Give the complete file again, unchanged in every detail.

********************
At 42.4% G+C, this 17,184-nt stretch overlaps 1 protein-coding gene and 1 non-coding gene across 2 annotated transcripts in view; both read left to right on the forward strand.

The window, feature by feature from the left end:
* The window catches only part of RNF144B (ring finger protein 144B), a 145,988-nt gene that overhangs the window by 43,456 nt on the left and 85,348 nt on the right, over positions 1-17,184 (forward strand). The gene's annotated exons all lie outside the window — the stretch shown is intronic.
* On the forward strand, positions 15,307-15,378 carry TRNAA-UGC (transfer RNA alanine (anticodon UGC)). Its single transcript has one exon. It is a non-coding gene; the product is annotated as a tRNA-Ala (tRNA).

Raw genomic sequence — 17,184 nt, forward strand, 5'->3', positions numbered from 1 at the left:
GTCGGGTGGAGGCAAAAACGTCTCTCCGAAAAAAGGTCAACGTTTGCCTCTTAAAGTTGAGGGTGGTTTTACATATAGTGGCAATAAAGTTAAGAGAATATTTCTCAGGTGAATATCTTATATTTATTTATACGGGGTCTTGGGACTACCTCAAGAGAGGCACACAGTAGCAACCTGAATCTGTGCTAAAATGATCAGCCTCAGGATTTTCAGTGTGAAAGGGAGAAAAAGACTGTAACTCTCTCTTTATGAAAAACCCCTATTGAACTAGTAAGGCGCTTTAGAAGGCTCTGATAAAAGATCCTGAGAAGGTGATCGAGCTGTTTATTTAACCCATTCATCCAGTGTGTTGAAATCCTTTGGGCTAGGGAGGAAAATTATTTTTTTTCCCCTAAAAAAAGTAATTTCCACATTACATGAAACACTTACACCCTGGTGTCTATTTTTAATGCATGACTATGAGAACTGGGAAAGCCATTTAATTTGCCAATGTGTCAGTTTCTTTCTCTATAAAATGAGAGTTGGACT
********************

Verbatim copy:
At 42.4% G+C, this 17,184-nt stretch overlaps 1 protein-coding gene and 1 non-coding gene across 2 annotated transcripts in view; both read left to right on the forward strand.

The window, feature by feature from the left end:
* The window catches only part of RNF144B (ring finger protein 144B), a 145,988-nt gene that overhangs the window by 43,456 nt on the left and 85,348 nt on the right, over positions 1-17,184 (forward strand). The gene's annotated exons all lie outside the window — the stretch shown is intronic.
* On the forward strand, positions 15,307-15,378 carry TRNAA-UGC (transfer RNA alanine (anticodon UGC)). Its single transcript has one exon. It is a non-coding gene; the product is annotated as a tRNA-Ala (tRNA).

Raw genomic sequence — 17,184 nt, forward strand, 5'->3', positions numbered from 1 at the left:
GTCGGGTGGAGGCAAAAACGTCTCTCCGAAAAAAGGTCAACGTTTGCCTCTTAAAGTTGAGGGTGGTTTTACATATAGTGGCAATAAAGTTAAGAGAATATTTCTCAGGTGAATATCTTATATTTATTTATACGGGGTCTTGGGACTACCTCAAGAGAGGCACACAGTAGCAACCTGAATCTGTGCTAAAATGATCAGCCTCAGGATTTTCAGTGTGAAAGGGAGAAAAAGACTGTAACTCTCTCTTTATGAAAAACCCCTATTGAACTAGTAAGGCGCTTTAGAAGGCTCTGATAAAAGATCCTGAGAAGGTGATCGAGCTGTTTATTTAACCCATTCATCCAGTGTGTTGAAATCCTTTGGGCTAGGGAGGAAAATTATTTTTTTTCCCCTAAAAAAAGTAATTTCCACATTACATGAAACACTTACACCCTGGTGTCTATTTTTAATGCATGACTATGAGAACTGGGAAAGCCATTTAATTTGCCAATGTGTCAGTTTCTTTCTCTATAAAATGAGAGTTGGACT